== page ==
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When an investor uses fancy technical charts to buy and sell financial instruments (or stocks) frequently within the same trading day, it is commonly understood as Day Trading. I would broaden that scope to include frequent trading within a short period of time.

 

Accident

I come from a school of thought that follows Warren Buffett – there’s no quick and easy money. Day trading is like a driver engaging in frequent over-taking attempts on a crowded highway at high speeds. Yes you can definitely reach your destination faster, provided nothing goes wrong. But something always go wrong. Eventually the odds will be stacked against you and it is likely fatal. I personally do not recommend day trading for beginners.

 

Dark Side

However, having said that, day trading can be very seductive, powerful, enticing and exhilarating to the unsuspecting investors. Lucky for us, Darth Vader was not a stock broker or the famous scene on Cloud City from Star Wars will play out very differently:

 

Vader: Luke! Join me and I will complete your training with my technical analysis charts! With our combined strength, we can take over the stock markets by reaping indecent profits from quick and frequent trades!

Luke: I’ll never join you!

Vader: If you only knew the power of the dark side of day trading!

Luke: Yoda told me you will ruin my financial returns and fortunes!

Vader: Luke! I am your broker!

Luke: No…no…it’s not true! That’s impossible. I know each time I trade, I would incur a fee of approximately 2% of the total transacted value. Trade 10 times in a month, and I would lose 20% in transaction fees! Look, it already cost me a hand!

Vader: Search your feeling and you know it’s true…Luke! We can beat the stock market and rule the financial world…It is your destiny. Join me and we will rule as broker and investor!

At this point, much to the credit of Luke, he resisted the temptation to join his broker and escaped.

 

While I understand that you can reach your financial goals through day trading, buying and selling often, but the risks of failing far outweighs the potential gains. So choose wisely and stay invested for a long period of time without fattening the wallets of your favourite trading house. Instead, make yourself rich the slow and steady way.

 

ps. For those not familiar to the scene from Star Wars above, see the video below…

 

 

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In the movie Godzilla, the gigantic monster started off as a small harmless lizard on some island.  As it was left unchecked, it ate so much rubbish we dump on the island that it gradually grew into a humongous monster.  One day, while suffering from diarrhoea, rushed to the toilet and destroyed half the city along the way…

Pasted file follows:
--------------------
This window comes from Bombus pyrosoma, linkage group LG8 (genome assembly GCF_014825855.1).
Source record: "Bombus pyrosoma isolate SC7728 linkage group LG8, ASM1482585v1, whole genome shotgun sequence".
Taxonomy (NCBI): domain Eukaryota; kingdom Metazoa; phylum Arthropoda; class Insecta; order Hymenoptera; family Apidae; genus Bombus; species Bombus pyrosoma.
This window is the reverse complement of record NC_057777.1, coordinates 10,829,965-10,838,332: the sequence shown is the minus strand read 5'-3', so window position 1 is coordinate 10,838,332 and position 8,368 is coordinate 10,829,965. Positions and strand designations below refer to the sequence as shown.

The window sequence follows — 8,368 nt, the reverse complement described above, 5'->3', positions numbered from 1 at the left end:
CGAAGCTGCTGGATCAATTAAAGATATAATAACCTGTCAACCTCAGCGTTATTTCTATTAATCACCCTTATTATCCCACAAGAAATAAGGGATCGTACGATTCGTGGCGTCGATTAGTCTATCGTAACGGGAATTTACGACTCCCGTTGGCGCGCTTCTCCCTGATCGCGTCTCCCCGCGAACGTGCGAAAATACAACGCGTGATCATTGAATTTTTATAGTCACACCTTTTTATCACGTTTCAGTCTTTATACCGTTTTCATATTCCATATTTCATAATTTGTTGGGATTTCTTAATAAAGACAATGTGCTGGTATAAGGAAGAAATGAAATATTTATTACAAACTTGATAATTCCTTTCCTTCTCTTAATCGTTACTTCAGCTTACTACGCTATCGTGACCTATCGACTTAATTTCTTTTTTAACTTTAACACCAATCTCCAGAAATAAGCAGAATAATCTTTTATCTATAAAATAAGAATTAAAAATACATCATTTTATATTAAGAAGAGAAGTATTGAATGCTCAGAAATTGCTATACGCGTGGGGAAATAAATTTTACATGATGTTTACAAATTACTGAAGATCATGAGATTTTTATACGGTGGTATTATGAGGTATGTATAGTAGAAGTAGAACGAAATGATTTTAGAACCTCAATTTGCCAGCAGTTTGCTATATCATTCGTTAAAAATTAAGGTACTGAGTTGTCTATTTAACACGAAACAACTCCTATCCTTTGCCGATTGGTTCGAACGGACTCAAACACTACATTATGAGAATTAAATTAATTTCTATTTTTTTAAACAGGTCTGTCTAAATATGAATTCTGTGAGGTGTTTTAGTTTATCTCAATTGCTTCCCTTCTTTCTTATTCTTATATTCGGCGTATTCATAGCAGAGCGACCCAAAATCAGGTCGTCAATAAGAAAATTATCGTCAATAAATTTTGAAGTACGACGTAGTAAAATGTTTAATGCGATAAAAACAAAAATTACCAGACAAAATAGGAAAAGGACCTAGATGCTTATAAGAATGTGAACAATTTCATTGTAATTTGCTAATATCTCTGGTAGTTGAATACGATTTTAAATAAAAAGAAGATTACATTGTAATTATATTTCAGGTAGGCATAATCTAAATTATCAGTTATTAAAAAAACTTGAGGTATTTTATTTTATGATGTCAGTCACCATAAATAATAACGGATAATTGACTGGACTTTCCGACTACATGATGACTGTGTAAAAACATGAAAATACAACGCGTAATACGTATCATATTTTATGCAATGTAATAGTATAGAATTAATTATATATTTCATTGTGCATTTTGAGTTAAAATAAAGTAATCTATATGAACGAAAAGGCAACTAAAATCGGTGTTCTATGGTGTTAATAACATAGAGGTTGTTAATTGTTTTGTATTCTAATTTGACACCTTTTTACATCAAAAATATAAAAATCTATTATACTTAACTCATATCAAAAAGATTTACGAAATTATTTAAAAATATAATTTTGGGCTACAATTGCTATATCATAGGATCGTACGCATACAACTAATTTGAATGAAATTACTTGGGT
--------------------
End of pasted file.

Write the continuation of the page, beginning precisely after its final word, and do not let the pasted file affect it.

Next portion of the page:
The moral of the story is that devastating effects come in small packages spread across a period of time.  I can think of several famous analogies such as “death by a thousand cuts” or “cooking a frog slowly“.  All describing a smiliar experience of suffering a slow agonising death without the victim realizing until it is too late.

 

So what do all these have to do with savings for investments?  The major problem with most of us is that we are oblivious about our normal spending patterns.  Small savings in our daily spending routines means more money saved for investments.  Take the following example:

 

Starbucks Latte versus Kopi

LatteA posh cafe latte costs about S$3.50 with tax.   Prepared by happy looking baristers (coffee makers), it makes you feel like the most important person in the world!  The courteous baristers smile and ask about your day.  They almost seem to actually care about your day.  This coffee boosts your ego as it tickles your taste buds.

 

KopiConsider the alternative – Kopi.  This coffee costs only S$0.70 without tax.  This raw unadulterated heartland coffee is brewed from the hot stuffy depths of any nearby coffeeshop.  The brewer is normally an old uncle who does not give a damn about you or your day.  There are only 2 versions available – with or without milk.  The coffee does nothing for your ego and often leaves you in perspiration.